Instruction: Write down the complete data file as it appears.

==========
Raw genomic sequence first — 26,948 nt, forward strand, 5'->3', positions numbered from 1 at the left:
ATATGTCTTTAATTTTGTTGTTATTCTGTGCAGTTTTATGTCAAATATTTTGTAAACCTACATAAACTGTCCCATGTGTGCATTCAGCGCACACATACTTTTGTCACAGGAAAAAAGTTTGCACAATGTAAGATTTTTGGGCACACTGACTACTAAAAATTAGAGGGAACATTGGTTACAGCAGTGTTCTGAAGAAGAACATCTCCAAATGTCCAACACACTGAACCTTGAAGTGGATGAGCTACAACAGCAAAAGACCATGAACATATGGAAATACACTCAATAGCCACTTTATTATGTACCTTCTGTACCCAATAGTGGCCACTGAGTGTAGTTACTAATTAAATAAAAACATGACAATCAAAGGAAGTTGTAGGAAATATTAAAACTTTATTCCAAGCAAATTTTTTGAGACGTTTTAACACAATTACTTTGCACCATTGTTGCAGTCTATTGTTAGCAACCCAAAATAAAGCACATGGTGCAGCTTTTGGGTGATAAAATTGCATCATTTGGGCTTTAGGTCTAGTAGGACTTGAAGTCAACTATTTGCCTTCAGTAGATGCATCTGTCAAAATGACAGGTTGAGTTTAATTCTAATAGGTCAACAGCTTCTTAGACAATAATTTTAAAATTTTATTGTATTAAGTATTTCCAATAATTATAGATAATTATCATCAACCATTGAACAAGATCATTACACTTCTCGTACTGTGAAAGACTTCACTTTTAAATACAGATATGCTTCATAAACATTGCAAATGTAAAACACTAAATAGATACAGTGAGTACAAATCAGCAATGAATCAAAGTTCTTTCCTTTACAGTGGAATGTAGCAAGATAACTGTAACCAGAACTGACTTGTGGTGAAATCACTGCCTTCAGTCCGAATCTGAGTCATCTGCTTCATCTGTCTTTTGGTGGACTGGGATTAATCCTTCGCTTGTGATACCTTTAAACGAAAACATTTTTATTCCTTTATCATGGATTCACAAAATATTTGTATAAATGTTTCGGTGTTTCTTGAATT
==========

Raw genomic sequence first — 26,948 nt, forward strand, 5'->3', positions numbered from 1 at the left:
ATATGTCTTTAATTTTGTTGTTATTCTGTGCAGTTTTATGTCAAATATTTTGTAAACCTACATAAACTGTCCCATGTGTGCATTCAGCGCACACATACTTTTGTCACAGGAAAAAAGTTTGCACAATGTAAGATTTTTGGGCACACTGACTACTAAAAATTAGAGGGAACATTGGTTACAGCAGTGTTCTGAAGAAGAACATCTCCAAATGTCCAACACACTGAACCTTGAAGTGGATGAGCTACAACAGCAAAAGACCATGAACATATGGAAATACACTCAATAGCCACTTTATTATGTACCTTCTGTACCCAATAGTGGCCACTGAGTGTAGTTACTAATTAAATAAAAACATGACAATCAAAGGAAGTTGTAGGAAATATTAAAACTTTATTCCAAGCAAATTTTTTGAGACGTTTTAACACAATTACTTTGCACCATTGTTGCAGTCTATTGTTAGCAACCCAAAATAAAGCACATGGTGCAGCTTTTGGGTGATAAAATTGCATCATTTGGGCTTTAGGTCTAGTAGGACTTGAAGTCAACTATTTGCCTTCAGTAGATGCATCTGTCAAAATGACAGGTTGAGTTTAATTCTAATAGGTCAACAGCTTCTTAGACAATAATTTTAAAATTTTATTGTATTAAGTATTTCCAATAATTATAGATAATTATCATCAACCATTGAACAAGATCATTACACTTCTCGTACTGTGAAAGACTTCACTTTTAAATACAGATATGCTTCATAAACATTGCAAATGTAAAACACTAAATAGATACAGTGAGTACAAATCAGCAATGAATCAAAGTTCTTTCCTTTACAGTGGAATGTAGCAAGATAACTGTAACCAGAACTGACTTGTGGTGAAATCACTGCCTTCAGTCCGAATCTGAGTCATCTGCTTCATCTGTCTTTTGGTGGACTGGGATTAATCCTTCGCTTGTGATACCTTTAAACGAAAACATTTTTATTCCTTTATCATGGATTCACAAAATATTTGTATAAATGTTTCGGTGTTTCTTGAATT